All of these exhibitions and the body of work at large center around major themes of communication/transmissions, future artifacts, abstraction as the philosophical ideal, and of course the history of photography. Alternative Process features a collection of tintypes on brushed silver aluminum that contain various recreations and reinterpretations of science graphics. I have been flipping through a large quantity of books on astronomy and theoretical physics, specifically looking at the graphs and charts that have been created as an attempt to communicate very complex sets of knowledge as simply as possible. I have been very interested in these modes of communication by both how succinct they are, but in the ways in which they fail to cause a comprehensive understanding. This segues into the thoughts behind designing the Golden Record that went out on the Voyager spacecraft, and how you design something for a brain and logic system you can’t comprehend. I think of the tintypes this way: as an alien or future artifact. In this instance, though, the aliens I’m trying to communicate with are the gallery patrons.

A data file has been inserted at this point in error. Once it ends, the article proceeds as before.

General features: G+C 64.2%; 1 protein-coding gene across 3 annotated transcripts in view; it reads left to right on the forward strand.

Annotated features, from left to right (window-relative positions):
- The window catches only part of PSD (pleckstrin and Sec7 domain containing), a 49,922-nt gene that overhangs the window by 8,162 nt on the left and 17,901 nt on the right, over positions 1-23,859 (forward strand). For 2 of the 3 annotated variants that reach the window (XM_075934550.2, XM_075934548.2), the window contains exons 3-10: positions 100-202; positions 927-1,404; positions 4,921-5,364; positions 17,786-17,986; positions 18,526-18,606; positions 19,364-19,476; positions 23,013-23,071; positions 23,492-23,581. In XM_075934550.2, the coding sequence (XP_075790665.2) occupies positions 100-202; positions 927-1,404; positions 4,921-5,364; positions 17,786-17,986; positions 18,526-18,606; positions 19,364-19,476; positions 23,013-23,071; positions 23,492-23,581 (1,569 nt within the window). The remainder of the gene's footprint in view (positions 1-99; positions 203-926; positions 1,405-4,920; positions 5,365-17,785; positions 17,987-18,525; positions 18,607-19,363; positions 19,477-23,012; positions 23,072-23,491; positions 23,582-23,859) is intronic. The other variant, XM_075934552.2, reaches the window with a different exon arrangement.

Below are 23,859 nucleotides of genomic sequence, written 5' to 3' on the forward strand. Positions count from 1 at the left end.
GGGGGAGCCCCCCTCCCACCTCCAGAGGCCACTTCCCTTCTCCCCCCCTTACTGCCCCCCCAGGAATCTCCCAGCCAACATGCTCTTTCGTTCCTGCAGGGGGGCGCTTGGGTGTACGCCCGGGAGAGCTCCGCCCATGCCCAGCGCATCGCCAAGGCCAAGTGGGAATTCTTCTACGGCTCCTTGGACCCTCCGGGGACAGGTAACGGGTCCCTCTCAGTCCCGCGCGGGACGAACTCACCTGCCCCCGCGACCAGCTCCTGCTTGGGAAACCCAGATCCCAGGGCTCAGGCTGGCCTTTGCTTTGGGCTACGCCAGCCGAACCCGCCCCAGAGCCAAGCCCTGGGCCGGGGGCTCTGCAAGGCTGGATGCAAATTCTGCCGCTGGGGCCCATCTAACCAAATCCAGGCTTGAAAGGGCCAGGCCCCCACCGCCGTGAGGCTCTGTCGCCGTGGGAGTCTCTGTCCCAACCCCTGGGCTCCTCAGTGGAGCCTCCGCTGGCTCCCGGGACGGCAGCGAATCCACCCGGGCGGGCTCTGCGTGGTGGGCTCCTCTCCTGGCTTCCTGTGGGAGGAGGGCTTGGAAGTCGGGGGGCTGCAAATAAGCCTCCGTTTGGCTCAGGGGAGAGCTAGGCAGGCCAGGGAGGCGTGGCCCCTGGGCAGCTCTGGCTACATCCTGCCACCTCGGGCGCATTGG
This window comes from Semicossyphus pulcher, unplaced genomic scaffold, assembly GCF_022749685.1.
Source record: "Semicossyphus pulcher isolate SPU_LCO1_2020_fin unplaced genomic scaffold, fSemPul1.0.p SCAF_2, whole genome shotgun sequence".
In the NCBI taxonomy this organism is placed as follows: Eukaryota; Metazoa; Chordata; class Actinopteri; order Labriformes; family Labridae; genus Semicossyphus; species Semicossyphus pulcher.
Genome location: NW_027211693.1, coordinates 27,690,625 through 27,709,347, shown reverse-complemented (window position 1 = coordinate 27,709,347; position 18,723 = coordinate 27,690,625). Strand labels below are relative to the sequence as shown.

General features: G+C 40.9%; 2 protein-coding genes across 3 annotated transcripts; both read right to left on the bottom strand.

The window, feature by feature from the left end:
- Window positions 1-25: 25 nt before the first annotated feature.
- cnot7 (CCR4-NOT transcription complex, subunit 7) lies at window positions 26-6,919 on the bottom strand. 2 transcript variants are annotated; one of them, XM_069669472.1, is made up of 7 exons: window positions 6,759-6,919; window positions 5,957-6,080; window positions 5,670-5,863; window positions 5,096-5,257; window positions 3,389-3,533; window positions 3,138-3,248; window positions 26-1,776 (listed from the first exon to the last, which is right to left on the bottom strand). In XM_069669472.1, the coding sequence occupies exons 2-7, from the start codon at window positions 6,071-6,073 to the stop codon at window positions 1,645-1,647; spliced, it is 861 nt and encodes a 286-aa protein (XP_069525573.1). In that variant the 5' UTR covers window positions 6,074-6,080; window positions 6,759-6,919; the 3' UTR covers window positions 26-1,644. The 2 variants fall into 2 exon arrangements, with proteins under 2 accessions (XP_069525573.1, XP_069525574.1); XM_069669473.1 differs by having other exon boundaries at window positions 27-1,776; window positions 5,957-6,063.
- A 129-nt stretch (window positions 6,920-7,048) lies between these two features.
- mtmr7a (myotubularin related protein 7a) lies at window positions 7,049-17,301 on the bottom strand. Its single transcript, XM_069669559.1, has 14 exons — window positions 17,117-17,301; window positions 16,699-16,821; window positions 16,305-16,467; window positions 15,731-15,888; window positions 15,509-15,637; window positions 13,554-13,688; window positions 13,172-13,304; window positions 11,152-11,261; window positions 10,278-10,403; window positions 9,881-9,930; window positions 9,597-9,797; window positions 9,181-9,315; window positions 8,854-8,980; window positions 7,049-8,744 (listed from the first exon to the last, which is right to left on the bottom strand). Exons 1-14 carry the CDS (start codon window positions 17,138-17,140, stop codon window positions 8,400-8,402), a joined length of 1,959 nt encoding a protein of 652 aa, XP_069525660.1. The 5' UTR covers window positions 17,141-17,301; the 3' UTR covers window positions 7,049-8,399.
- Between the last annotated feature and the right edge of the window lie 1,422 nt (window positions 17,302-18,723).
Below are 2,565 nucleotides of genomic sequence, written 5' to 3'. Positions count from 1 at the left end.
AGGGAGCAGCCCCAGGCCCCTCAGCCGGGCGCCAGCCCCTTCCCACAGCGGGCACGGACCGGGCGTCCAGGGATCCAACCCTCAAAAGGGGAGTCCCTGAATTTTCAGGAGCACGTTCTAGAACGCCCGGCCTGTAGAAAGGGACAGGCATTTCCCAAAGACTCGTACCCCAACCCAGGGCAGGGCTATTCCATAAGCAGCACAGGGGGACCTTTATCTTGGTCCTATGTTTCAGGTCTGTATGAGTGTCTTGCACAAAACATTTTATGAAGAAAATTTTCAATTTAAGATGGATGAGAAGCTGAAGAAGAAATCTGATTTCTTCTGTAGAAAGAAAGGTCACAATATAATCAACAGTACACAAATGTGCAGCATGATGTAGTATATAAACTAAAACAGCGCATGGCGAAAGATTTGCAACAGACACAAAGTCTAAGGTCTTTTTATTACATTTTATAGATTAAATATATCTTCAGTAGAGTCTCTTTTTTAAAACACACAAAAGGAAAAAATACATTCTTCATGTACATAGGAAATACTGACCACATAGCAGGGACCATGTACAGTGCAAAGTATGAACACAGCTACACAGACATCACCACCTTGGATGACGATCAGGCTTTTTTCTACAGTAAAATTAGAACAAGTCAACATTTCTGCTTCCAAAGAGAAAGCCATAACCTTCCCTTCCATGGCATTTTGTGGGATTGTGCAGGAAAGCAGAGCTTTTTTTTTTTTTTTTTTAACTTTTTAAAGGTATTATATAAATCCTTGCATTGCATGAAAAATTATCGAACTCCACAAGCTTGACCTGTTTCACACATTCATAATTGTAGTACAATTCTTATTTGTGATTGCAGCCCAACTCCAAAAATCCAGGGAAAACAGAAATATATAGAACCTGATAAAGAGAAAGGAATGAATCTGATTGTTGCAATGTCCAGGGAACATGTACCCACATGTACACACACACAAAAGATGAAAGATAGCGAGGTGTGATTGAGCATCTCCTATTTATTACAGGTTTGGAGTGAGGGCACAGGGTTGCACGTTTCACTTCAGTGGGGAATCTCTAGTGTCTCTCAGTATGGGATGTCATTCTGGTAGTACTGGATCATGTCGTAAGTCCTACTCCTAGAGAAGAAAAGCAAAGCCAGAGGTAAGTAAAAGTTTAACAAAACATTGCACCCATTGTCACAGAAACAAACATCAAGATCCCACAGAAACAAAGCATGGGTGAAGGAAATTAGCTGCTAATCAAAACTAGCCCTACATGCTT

Jeffrey Gibson’s 2014 exhibition at Marc Strauss Gallery
IdeaFestival is an annual event based in Louisville, Kentucky where innovators across all fields come together to talk about how their work precipitates change. Every year IdeaFestival invites Creative Capital to present a session called “Art at the Edge.” This year’s panel, taking place on September 29, is an exciting opportunity to give a platform to some of the artists we support.
This year, our Executive Director Suzy Delvalle will be joined onstage by artists Jeffrey Gibson, Heather Dewey-Hagborg, Shawn Peters and Phillip Andrews Lewis for the Creative Capital presentation.
From “On Larry Lee’s ‘The (Un)Timely Death of Multiculturalism,” by Eunsong Kim